The pneumatic industry is huge. Almost every manufacturing plant around the world uses compressed air in one way or another. EXAIR has manufactured Intelligent Compressed Air Products since 1983, and in that time we have gathered much information. We sorted this data and placed it in our Knowledge Base section for all to see. Now, if you have a compressed air system in your plant, EXAIR probably has information about usage, optimization, and application details where we were able to solve or improve the settings with cost savings, efficiency, and safety. In this blog, I will cover one section of the Knowledge Base categories; FAQs.
FAQs, or Frequently Asked Questions, is a library of inquiries that our customers have asked in the past. We compiled this collection that end-users, resellers, OEMs and distributors asked; and, we placed them in one area to be found quickly and easily. The FAQ library is located under Knowledge Base (reference photo above). We separated the FAQs by product groups to find more information like maximum temperatures, pressures, viscosities, etc. This in-depth assortment of information can help to swiftly answer some obscure questions that may be important for your application.
As an example, I recently received a call from a customer requesting information about the Reversible Drum Vac. This product is a two-way pump that uses compressed air to transfer liquid in and out of steel drums. They do not have any motors to wear or electricity to work; so, they are very reliably and long-lasting. This pneumatic pump works wonderful for transferring coolants. But this customer wanted to know if it can transfer hydraulic fluids; and if so, how fast. I was able to direct them to our FAQ library. We found that it can pump 10 gallons/minute or 38 liters/minute of hydraulic fluid. They also noticed that the Reversible Drum Vac can pump even more viscous fluids, like 15W40 motor oil. It opened their eyes on the capabilities of the Reversible Drum Vac for other applications in their facility.
Of course, Application Engineers at EXAIR are always available to answer questions about our products or about your applications. But if EXAIR is closed and you want to buy right away, the FAQ section could be a great place to find that “nugget” for a quick answer.
One of my favorite TV shows growing up was Home Improvement with Tim Allen. One of the most memorable parts of the show was when Tim’s character would always state that when doing a job you need … MORE POWER!!!
In real life and within a production environment this is not always true. More often than not more power equals waste and inefficient use of the resources at hand. I know, I sound a lot like Tim Allen’s counterpart in the show, Al Borland. Well, the truth is, Al was usually right. Here at EXAIR, we offer two different types of Reversible Drum Vac, the standard unit and the High Lift RDV.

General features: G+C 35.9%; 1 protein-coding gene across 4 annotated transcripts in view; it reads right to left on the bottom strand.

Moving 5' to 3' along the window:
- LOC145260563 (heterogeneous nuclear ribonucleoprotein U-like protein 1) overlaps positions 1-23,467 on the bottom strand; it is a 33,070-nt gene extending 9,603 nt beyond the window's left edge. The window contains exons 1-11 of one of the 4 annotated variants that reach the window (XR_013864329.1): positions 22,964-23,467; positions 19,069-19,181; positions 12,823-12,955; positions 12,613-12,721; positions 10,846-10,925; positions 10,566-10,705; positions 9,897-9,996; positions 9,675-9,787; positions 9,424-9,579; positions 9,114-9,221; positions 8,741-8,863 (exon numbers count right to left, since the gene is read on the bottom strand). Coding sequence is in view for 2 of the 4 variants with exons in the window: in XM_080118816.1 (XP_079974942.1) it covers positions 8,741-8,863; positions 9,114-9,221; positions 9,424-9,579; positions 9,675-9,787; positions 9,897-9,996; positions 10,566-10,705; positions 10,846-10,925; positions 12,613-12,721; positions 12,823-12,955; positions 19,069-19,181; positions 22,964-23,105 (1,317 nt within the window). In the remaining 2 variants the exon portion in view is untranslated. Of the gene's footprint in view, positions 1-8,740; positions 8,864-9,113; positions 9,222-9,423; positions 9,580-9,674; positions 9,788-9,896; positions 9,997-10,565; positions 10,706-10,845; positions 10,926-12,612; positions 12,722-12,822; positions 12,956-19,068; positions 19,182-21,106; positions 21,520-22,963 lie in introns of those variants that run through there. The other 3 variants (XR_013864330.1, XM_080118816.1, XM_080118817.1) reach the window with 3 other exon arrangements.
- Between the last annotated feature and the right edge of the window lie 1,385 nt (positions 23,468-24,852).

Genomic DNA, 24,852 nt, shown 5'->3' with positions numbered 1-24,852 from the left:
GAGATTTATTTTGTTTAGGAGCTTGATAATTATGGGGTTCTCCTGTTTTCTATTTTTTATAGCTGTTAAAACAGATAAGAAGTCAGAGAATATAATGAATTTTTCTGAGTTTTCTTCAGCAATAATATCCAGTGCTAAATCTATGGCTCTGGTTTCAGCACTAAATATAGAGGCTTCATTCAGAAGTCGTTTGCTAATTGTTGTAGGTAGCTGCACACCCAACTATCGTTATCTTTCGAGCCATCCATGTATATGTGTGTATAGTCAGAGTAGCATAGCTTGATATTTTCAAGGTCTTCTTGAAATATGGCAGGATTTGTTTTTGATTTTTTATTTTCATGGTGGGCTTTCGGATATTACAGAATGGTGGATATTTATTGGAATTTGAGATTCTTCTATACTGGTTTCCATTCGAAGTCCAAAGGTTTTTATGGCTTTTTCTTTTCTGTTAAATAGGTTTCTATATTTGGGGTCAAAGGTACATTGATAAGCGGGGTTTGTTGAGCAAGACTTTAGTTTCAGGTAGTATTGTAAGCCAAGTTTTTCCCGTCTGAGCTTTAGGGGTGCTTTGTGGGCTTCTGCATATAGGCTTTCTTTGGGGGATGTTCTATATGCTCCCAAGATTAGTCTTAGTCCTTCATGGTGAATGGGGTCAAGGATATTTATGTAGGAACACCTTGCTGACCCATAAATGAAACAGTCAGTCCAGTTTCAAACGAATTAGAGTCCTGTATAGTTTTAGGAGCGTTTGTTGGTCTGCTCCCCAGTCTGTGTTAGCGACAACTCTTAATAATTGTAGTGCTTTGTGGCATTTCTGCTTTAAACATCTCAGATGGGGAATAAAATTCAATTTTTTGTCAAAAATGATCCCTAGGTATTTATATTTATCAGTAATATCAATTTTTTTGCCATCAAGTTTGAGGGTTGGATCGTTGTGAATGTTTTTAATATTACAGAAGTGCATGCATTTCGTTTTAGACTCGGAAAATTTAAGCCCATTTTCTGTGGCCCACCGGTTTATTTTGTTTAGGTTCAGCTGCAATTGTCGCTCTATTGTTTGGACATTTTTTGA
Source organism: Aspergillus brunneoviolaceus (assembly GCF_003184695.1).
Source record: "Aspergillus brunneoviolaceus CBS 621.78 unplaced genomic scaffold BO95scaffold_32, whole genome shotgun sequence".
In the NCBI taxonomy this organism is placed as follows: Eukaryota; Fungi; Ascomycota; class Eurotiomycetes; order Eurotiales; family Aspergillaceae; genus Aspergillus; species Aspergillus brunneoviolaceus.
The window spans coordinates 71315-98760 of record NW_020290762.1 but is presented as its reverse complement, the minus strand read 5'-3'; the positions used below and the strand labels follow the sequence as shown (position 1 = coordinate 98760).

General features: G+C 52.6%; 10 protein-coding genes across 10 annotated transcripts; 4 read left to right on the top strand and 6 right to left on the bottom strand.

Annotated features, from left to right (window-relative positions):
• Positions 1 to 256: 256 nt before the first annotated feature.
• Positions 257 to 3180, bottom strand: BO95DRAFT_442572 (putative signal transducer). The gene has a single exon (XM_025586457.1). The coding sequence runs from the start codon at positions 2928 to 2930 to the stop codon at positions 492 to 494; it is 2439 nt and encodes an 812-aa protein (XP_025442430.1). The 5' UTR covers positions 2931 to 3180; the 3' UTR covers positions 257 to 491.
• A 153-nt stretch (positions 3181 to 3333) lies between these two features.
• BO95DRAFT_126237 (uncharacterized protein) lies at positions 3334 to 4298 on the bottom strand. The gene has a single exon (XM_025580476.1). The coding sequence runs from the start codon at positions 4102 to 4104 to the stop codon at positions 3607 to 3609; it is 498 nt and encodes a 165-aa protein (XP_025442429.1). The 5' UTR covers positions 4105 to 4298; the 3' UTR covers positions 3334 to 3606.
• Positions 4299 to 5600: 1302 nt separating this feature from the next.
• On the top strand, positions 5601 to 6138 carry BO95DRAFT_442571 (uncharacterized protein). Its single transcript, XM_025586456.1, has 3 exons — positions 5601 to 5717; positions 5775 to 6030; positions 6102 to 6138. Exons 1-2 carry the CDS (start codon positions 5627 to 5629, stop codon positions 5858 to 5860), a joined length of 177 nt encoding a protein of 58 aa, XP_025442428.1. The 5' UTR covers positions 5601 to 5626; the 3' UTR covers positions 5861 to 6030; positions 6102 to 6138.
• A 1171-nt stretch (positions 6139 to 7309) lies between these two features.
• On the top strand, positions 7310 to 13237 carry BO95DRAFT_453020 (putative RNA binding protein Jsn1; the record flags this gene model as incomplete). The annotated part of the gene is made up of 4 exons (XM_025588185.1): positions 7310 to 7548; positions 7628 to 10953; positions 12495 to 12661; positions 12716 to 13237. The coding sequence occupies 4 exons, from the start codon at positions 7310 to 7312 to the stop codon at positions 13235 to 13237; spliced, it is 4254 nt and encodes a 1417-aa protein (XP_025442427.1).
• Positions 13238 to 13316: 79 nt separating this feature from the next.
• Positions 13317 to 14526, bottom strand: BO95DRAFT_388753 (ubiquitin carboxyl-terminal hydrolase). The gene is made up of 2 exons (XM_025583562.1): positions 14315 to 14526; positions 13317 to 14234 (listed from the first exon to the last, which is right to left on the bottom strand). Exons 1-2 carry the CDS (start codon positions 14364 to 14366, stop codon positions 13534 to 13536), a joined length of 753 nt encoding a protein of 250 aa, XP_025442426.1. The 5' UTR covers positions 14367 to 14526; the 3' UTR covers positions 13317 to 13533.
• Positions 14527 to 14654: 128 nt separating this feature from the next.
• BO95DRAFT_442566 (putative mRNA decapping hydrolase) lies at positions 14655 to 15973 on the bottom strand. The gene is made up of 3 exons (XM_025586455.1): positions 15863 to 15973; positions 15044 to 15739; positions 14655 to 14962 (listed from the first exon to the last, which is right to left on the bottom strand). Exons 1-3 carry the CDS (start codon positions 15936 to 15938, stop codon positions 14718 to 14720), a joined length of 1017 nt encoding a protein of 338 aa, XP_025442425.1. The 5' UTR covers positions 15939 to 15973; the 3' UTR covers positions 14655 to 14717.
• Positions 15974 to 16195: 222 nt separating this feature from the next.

The standard RDV will pull up to 96″ of water column when in suction mode. This is ideal for water-soluble coolants or other water-based rinses. The unit is paired with a 10′ vacuum/discharge hose to ensure optimal performance. The RDV will fill a 55-gallon drum with water in 90 seconds or less when operated at 80 psig inlet pressure. It will then empty the same drum even faster by discharging liquid at up to 166″ of water column displacement. To do both of these operations, fill or empty the drum the RDV will utilize 19 SCFM of compressed air. This is easily supplied within most industrial applications where that amount of compressed air usage can be overlooked.
If Binford manufactured a compressed air liquid vacuum, it would be the High Lift Reversible Drum Vac. This is the, “More Power” version of the RDV and can pull up to 180″ of water column when in vacuum mode. This can pull water-soluble coolants up to 15 feet below grade for those large machining centers that sit over the top of a coolant pit or those large footprint machines where a 20′ hose is needed to reach into and around the parts of the machine to where the coolant or liquid is housed. Another application would be for oil-based coolants or other petroleum-based oils/higher viscosity fluids. This will still discharge liquids at 166″ of water column when in positive displacement. The unit will outperform its predecessor and that comes with higher utilization of compressed air. While operating at 80 psig inlet pressure the unit will consume 43 SCFM of compressed air. This volume of air is still easily located within most industrial environments and is still less than the amount demanded by competitive units that do not offer the reversible feature of the High Lift Reversible Drum Vacs.
When it boils down to it, the High Lift Reversible Drum Vac will perform every task of the standard Reversible Drum Vac and will perform the vacuum portion of those tasks all faster due to the higher level of vacuum. When this higher level of vacuum isn’t needed, when the sump is at ground level and the coolant or liquid is around the viscosity of 50 weight motor oil or thinner then the standard RDV will work ideal for the application and would be the most efficient method to get the job done. When the liquid is higher viscosity or below ground level trying to pull it up out of a pit then the High Lift Reversible Drum Vac is the ideal tool to get the job done. Again, Al Borland had it right, more power is not always needed, sometimes it is better to keep it efficient.
If you would like to discuss your liquid vacuum application or any point of use compressed air application, please contact us. (Heck, I’ll even talk about Home Improvement if you are a fan too.)